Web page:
On October 13, the United States Supreme Court will hear, for the second time, oral arguments concerning the case of death row inmate Frank Spisak.
On October 15 from 3-4 p.m., Ohio Attorney General Richard Cordray will discuss Smith v. Spisak during a free public event at Cleveland-Marshall College of Law, located at the corner of East 18th Street and Euclid Avenue.
The case, Smith v. Spisak, has special resonance in Cleveland and at Cleveland State University. In 1983, a Cuyahoga County jury convicted and sentenced to death self-proclaimed neo-Nazi Frank Spisak for the murders in 1982 of three men at Cleveland State: the Reverend Horace Rickerson, CSU student Brian Warford, and CSU administrator Timothy Sheehan. Sheehan was the father of Cuyahoga County Common Pleas Judge Brendan Sheehan, Cleveland-Marshall College of Law Class of 1993.
The Cleveland-Marshall chapter of the American Constitution Society for Law and Policy is sponsoring the event.
Following his conviction, Mr. Spisak filed a petition for writ of habeas corpus in the District Court, which upheld the lower court. In 2006, the 6th U.S. Circuit Court of Appeals ruled that the trial judge’s instructions to the jury were unconstitutional and that Mr. Spisak’s attorney during the sentencing phase of the trial was ineffective. The Court set aside the conviction and ordered a new hearing.
In October 2007, the U.S. Supreme Court, in a 6 to 3 decision, reinstated the death sentence and sent it back to the Circuit Court for review. Three months later, the Sixth Circuit reached the same conclusion that it had on the first appeal and again threw out Spisak’s death sentence. The state attorney general appealed and filed a second petition for certiorari, which the Supreme Court granted in February 2009.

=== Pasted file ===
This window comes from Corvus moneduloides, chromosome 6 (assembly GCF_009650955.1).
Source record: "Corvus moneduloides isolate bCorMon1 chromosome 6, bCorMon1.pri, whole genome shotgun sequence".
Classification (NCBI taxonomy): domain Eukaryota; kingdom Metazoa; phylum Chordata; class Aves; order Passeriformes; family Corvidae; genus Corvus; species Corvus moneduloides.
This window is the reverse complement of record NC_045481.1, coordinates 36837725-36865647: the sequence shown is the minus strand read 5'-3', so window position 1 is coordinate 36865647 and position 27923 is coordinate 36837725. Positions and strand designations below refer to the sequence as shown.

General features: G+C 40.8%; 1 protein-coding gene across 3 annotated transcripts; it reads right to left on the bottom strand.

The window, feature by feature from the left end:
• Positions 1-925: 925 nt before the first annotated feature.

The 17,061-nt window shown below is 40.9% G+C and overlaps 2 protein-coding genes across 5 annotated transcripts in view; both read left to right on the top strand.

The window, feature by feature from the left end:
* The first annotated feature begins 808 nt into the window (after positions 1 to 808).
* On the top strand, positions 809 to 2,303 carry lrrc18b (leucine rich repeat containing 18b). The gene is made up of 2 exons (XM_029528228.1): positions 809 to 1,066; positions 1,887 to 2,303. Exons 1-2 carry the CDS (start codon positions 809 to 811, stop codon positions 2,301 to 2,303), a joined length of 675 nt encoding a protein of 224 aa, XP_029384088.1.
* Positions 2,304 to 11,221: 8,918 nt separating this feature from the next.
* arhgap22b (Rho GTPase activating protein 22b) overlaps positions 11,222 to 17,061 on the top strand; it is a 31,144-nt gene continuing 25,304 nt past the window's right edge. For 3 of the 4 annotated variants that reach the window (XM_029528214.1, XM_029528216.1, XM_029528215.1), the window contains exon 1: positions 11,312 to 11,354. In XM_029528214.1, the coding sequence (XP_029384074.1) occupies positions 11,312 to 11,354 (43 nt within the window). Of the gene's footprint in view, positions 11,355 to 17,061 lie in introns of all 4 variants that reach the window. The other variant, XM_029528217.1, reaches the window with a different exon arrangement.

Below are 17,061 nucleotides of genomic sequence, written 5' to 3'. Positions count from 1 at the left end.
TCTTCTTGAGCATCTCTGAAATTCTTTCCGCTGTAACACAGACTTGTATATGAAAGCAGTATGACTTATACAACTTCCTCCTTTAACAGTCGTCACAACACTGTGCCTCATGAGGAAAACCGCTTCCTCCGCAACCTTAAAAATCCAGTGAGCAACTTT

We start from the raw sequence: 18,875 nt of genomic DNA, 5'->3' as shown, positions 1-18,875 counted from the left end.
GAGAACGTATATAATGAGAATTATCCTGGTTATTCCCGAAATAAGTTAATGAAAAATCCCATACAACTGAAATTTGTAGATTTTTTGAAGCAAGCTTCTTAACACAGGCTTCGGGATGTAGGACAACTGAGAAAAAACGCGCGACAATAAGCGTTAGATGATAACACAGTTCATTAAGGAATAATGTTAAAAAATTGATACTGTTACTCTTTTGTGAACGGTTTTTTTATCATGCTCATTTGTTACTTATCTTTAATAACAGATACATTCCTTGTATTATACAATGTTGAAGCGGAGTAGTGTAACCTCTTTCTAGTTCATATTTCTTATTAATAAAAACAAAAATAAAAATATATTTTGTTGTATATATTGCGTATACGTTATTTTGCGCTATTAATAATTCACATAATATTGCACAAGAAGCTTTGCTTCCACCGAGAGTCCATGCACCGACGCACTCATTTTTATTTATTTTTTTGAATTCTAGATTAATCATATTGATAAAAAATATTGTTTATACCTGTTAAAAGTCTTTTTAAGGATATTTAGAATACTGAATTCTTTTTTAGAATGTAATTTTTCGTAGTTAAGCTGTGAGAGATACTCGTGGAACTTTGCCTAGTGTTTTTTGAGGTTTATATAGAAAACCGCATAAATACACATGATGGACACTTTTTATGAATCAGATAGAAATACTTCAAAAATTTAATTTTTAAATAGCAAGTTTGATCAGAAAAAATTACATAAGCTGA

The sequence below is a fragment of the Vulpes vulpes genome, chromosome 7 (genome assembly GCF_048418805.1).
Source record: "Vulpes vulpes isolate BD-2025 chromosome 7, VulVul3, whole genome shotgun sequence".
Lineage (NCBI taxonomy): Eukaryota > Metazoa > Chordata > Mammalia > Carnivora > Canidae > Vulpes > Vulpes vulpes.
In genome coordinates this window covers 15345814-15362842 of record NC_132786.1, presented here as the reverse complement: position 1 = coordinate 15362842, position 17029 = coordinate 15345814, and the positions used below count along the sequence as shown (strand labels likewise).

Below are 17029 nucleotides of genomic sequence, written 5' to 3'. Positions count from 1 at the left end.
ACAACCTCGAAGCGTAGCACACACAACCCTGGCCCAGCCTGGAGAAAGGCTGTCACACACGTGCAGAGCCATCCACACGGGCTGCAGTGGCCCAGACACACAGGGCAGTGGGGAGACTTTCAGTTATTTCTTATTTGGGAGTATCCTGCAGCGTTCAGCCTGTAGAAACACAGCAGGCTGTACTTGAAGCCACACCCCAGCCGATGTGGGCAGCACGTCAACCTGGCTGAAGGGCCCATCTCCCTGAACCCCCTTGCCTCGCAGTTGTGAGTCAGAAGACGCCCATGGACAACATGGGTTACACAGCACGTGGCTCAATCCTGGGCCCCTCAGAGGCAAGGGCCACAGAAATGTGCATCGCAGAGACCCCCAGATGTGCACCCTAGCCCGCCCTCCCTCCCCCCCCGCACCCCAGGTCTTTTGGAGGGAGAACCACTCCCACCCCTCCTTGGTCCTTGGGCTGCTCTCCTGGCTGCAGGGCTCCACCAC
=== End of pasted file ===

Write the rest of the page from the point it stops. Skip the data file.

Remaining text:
The question the state will pose this time is whether the Sixth Circuit disobeyed the directives of the Antiterrorism and Effective Death Penalty Act and ignored a relevant Supreme Court's decision in an earlier case. The Court will also consider whether the Appeals Court incorrectly presumed prejudice and whether it failed to consider the Ohio Supreme Court’s standards for determining prejudice.
Attorney General Cordray will speak for 45 minutes and accept questions afterwards. For more information, call 216.687.6886 or visit www.law.csuohio.edu.
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